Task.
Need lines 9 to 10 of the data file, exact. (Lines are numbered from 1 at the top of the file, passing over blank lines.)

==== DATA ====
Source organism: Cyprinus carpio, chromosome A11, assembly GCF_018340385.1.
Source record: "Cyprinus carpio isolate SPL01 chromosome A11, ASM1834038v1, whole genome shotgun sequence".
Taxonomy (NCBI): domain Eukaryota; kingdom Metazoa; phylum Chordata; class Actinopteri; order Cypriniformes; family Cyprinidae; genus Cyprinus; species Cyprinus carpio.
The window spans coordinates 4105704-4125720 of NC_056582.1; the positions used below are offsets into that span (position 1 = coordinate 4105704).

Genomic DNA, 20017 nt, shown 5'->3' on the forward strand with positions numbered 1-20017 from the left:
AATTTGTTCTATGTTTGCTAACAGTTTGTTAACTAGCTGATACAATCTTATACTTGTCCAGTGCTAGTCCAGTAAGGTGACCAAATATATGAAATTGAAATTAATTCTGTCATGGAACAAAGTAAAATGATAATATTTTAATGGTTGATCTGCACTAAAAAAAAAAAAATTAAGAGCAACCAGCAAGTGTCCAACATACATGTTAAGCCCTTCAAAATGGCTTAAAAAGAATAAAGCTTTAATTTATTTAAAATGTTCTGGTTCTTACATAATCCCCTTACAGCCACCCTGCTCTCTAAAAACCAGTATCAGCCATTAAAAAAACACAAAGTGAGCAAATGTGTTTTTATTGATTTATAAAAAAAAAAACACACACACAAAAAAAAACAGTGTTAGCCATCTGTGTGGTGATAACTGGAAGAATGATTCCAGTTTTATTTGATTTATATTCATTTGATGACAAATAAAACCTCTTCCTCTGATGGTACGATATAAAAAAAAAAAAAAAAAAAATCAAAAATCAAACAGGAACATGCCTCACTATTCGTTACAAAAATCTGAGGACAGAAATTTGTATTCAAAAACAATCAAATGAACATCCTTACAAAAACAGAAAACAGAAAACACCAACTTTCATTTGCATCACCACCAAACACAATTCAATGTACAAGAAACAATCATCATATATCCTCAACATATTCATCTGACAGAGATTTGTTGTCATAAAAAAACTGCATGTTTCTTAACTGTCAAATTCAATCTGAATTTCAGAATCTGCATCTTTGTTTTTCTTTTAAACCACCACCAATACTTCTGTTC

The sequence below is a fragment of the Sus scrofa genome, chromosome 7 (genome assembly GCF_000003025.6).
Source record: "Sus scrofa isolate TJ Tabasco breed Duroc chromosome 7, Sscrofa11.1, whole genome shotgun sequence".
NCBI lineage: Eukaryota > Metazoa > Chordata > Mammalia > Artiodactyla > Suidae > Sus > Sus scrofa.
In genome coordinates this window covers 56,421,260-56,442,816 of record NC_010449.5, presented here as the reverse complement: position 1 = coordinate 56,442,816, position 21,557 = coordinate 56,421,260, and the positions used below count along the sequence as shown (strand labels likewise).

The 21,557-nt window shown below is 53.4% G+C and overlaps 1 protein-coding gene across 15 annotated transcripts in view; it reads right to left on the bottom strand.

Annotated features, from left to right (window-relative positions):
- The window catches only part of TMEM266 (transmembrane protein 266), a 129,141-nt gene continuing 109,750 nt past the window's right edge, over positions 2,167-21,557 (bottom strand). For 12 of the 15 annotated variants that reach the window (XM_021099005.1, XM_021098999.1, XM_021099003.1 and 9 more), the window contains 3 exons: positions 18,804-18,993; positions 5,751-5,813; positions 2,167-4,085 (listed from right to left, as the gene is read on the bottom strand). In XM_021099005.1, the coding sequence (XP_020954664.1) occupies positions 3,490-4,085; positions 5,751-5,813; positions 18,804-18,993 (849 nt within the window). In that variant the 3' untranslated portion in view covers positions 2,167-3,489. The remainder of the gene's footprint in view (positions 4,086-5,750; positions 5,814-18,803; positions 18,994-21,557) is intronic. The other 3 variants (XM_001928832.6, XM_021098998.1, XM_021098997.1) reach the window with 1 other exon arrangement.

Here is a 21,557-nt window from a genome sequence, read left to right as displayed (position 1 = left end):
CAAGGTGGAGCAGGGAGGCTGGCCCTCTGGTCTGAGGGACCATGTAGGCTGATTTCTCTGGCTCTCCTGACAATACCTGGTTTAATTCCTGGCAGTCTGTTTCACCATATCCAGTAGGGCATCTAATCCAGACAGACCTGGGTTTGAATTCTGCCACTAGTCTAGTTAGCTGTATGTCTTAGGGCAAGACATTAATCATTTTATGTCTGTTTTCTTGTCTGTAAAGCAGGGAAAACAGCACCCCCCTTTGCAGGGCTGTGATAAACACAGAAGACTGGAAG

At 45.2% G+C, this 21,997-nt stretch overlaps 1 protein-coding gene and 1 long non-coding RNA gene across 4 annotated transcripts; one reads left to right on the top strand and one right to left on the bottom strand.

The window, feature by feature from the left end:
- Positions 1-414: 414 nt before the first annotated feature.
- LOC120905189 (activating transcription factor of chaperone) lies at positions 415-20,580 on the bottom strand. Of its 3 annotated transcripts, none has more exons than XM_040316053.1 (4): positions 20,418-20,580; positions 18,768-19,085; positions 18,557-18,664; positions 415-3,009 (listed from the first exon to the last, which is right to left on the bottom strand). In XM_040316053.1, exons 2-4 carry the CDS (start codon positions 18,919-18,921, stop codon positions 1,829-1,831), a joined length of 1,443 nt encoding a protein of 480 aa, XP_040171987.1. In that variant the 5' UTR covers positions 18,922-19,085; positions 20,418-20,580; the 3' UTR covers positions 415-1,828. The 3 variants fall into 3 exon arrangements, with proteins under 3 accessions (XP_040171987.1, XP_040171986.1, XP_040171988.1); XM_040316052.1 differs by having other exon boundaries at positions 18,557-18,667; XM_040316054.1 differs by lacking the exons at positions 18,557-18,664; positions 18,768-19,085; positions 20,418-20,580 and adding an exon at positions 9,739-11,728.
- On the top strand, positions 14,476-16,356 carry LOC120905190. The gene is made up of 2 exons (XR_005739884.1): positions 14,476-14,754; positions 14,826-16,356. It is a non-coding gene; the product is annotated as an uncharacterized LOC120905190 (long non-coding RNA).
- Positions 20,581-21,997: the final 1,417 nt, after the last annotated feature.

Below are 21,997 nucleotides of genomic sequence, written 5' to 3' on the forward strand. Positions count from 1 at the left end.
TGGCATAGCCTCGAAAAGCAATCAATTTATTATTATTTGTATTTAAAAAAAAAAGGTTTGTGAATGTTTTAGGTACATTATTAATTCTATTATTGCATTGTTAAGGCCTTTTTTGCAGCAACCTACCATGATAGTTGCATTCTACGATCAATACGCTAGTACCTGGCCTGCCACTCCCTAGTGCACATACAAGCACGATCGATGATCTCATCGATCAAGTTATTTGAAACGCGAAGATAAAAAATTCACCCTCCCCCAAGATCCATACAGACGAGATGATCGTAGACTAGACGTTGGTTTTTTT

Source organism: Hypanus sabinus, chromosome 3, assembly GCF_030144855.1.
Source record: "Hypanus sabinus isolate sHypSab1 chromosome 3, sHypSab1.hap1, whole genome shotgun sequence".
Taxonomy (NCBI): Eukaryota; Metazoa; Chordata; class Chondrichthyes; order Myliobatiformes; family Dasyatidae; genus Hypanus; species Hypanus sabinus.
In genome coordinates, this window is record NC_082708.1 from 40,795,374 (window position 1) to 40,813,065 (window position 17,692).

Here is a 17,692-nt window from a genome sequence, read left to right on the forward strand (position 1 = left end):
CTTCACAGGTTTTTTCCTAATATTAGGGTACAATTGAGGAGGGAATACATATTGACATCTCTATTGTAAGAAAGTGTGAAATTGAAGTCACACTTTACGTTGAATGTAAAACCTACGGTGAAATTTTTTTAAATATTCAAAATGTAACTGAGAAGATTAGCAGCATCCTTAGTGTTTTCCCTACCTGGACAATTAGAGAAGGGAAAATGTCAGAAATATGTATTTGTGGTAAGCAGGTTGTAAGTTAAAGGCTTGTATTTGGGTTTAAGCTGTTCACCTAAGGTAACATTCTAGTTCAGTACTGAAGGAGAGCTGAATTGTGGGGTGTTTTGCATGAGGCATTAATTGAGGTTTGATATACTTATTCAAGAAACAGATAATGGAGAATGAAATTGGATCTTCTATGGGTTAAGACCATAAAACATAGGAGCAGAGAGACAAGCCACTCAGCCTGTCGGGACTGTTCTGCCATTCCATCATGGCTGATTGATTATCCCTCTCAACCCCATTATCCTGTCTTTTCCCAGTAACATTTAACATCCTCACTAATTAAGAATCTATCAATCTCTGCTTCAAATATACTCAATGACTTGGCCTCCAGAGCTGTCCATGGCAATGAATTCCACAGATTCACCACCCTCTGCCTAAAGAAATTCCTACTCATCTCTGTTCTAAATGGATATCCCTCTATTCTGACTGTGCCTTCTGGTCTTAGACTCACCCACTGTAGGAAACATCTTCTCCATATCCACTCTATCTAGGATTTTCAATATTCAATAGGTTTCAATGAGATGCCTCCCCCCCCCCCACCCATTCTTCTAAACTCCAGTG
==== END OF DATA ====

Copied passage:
NCBI lineage: Eukaryota > Metazoa > Chordata > Mammalia > Artiodactyla > Suidae > Sus > Sus scrofa.
In genome coordinates this window covers 56,421,260-56,442,816 of record NC_010449.5, presented here as the reverse complement: position 1 = coordinate 56,442,816, position 21,557 = coordinate 56,421,260, and the positions used below count along the sequence as shown (strand labels likewise).